The alternative, or at least complementary, route is to focus on agriculture as a developmental pathway. Agriculture, unlike oil or minerals or even many forest products, is a renewable natural resource. By using a few natural inputs—such as water and recycled organic waste—it is possible to continue to produce modest crop yields on the same piece of land for many hundreds, if not thousands, of years (see Chapter 13). Moreover, while there have been conflicts over ownership of arable or grazing land and for control of lucrative export crops such as rubber, tea, or cocoa, they have not been as severe as those involving oil or minerals. Significantly, as Paul Collier and Benedikt Goderis of Oxford University note, there is little evidence of the resource curse applying to agriculture. Agricultural commodities can be produced in many different locations, unlike oil and minerals, so reducing the source of conflict.8
Agricultural development has been key in the early stages of the development of the industrialized countries and, indeed, of the newly emerging economies. The United Kingdom began its development journey with a major agricultural revolution in the eighteenth century, and more recently the eastern tigers, such as South Korea and Vietnam, have similarly invested heavily in agriculture as part of the development process. These experiences amply demonstrate the power of agriculture as an engine for economic development. Increased production and employment in agriculture and natural resources can generate, directly or indirectly, considerable employment, income, and growth in the rest of the economy.
Not surprisingly very few countries have experienced rapid economic growth without preceding or accompanying growth in agriculture.9 As Michael Lipton, an economist at the University of Sussex, notes: “No country has achieved mass dollar poverty reduction without prior investment in agriculture.”10 In the early stages of development, it is often the lead export sector and foreign exchange earner since much of the manufacturing is agriculturally related.
Agriculture dominates the least-developed countries; it typically accounts for over 80 percent of the labor force and 50 percent of GDP. While this may be seen as a sign of “backwardness,” it is a potential strength because any individual small improvement, say in a crop yield, can be multiplied throughout the agricultural economy. Productive innovations can lead to fast and inclusive growth. This was true of the Green Revolution where the new short-strawed wheat and rice varieties were taken up on a large scale. It has also been true of more recent agricultural transformations; for example, in Malawi where government subsidies for fertilizers and modern seeds greatly increased production (see Box 4.2 in Chapter 4).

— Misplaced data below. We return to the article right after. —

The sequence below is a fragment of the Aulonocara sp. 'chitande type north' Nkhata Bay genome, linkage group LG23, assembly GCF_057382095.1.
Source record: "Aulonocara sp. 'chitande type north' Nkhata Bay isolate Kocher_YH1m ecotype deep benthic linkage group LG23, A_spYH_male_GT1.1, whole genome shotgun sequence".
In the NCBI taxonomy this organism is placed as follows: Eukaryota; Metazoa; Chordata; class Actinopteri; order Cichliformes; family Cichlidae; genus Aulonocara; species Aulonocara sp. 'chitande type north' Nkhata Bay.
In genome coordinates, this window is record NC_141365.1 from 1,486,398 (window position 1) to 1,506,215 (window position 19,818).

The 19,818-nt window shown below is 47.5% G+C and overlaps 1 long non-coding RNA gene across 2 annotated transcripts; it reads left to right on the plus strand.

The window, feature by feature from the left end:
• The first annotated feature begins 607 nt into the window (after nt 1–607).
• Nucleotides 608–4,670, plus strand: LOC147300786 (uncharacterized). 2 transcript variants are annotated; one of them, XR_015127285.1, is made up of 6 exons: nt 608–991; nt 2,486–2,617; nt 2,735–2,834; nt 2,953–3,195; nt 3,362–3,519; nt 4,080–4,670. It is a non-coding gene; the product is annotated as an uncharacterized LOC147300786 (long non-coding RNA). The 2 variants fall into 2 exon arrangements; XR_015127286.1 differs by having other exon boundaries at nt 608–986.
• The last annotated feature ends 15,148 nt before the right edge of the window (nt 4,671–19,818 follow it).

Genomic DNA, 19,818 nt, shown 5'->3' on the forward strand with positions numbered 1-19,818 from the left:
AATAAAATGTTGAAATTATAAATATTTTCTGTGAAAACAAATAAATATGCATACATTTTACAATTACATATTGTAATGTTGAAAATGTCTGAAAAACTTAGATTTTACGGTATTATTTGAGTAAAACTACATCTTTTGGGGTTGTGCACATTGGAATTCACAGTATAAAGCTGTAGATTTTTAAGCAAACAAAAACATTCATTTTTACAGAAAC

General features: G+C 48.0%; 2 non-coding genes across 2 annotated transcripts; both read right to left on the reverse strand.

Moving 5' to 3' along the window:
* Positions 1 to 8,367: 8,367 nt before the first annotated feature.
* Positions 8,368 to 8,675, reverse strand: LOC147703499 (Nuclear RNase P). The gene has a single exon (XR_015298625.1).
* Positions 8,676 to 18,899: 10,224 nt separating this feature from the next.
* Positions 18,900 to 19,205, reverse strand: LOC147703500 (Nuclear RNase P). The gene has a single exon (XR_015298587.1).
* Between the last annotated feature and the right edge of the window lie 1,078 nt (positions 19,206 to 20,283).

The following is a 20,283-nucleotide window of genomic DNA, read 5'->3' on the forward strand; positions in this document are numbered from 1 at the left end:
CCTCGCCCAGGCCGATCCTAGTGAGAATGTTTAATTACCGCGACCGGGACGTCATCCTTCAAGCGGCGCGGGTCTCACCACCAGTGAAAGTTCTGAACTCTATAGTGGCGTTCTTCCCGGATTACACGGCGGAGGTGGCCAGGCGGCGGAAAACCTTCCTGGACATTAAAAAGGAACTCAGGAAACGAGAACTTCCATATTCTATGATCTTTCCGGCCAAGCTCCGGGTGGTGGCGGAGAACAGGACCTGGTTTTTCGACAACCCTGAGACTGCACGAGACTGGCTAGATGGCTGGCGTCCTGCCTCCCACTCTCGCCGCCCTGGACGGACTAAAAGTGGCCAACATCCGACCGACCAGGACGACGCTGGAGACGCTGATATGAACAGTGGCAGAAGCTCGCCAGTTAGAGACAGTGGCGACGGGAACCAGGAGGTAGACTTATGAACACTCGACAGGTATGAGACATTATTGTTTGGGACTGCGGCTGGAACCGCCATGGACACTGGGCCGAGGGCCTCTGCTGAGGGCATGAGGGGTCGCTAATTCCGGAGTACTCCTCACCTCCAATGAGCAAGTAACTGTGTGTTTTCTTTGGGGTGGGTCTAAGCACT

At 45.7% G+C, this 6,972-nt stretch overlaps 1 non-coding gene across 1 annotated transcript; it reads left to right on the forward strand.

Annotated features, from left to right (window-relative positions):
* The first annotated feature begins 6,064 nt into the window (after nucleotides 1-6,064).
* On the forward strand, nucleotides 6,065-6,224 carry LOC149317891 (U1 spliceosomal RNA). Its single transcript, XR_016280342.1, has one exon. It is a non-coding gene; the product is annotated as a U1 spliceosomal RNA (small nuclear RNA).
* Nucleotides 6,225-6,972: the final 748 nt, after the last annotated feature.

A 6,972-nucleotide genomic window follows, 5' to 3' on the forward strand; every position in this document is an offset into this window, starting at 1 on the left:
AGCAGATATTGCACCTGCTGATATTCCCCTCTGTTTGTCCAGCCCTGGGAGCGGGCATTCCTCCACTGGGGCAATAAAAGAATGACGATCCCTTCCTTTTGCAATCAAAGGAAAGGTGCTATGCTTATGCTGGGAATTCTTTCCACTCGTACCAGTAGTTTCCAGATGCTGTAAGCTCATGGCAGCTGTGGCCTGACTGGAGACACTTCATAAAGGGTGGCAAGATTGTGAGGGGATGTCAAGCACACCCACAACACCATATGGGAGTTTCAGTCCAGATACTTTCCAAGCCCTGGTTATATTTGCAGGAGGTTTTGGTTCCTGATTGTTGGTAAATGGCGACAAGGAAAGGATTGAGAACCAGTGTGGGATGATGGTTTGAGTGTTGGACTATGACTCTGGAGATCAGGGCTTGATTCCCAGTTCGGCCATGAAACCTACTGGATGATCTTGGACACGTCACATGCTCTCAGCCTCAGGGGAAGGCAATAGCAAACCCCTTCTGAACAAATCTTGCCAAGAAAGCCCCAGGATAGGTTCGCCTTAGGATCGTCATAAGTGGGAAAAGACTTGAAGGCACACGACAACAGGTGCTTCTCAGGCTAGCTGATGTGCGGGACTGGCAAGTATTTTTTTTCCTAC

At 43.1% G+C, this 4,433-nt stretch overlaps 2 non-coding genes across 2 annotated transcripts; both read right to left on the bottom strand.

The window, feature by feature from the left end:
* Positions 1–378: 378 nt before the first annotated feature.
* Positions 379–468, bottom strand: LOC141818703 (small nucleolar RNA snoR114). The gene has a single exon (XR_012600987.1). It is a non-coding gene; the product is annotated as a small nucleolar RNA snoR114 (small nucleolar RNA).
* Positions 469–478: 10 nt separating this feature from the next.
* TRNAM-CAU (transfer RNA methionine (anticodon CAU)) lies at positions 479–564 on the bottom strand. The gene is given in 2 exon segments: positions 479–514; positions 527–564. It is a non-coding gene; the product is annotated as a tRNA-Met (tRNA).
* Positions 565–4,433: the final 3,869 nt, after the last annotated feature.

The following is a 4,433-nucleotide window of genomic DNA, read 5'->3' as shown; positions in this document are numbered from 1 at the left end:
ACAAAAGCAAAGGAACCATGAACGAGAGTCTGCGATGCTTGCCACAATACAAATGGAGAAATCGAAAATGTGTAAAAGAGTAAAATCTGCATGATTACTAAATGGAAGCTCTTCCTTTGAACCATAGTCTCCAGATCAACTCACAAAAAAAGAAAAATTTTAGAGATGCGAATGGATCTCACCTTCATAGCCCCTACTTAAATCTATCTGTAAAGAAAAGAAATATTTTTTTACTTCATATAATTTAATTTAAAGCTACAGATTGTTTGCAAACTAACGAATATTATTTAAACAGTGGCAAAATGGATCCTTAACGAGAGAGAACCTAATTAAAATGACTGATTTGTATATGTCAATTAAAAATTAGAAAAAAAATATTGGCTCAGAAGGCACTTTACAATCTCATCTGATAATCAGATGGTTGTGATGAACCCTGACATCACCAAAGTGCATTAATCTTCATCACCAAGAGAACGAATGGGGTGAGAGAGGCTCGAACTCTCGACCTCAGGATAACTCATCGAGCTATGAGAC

Analysis of data from forty-two countries during the period 1981 to 2003 shows that a 1 percent gain in GDP originating from agriculture generates a 6 percent increase in overall expenditure of the poorest 10 percent of the population; in contrast, a 1 percent gain in GDP originating from nonagricultural sectors creates zero growth.11
The Virtuous Circle
In effect there is a virtuous circle generated by agricultural development. As agriculture develops—resulting in greater yields for both subsistence and cash crops—farmers become more prosperous, and the rural poor, whether landless or on smallholdings, also benefit through wage labor. Chronic hunger decreases. The rural economy also grows—through the creation of small rural businesses—providing more employment and improved rural facilities, especially schools and health clinics. Roads and markets develop so that the rural economy connects to the urban economy and to the growing industrial sector. Free trade provides opportunities for greater imports and exports. High-value agricultural exports (e.g., coffee, cocoa and cotton) in particular can accelerate agricultural development, further intensifying the virtuous circle.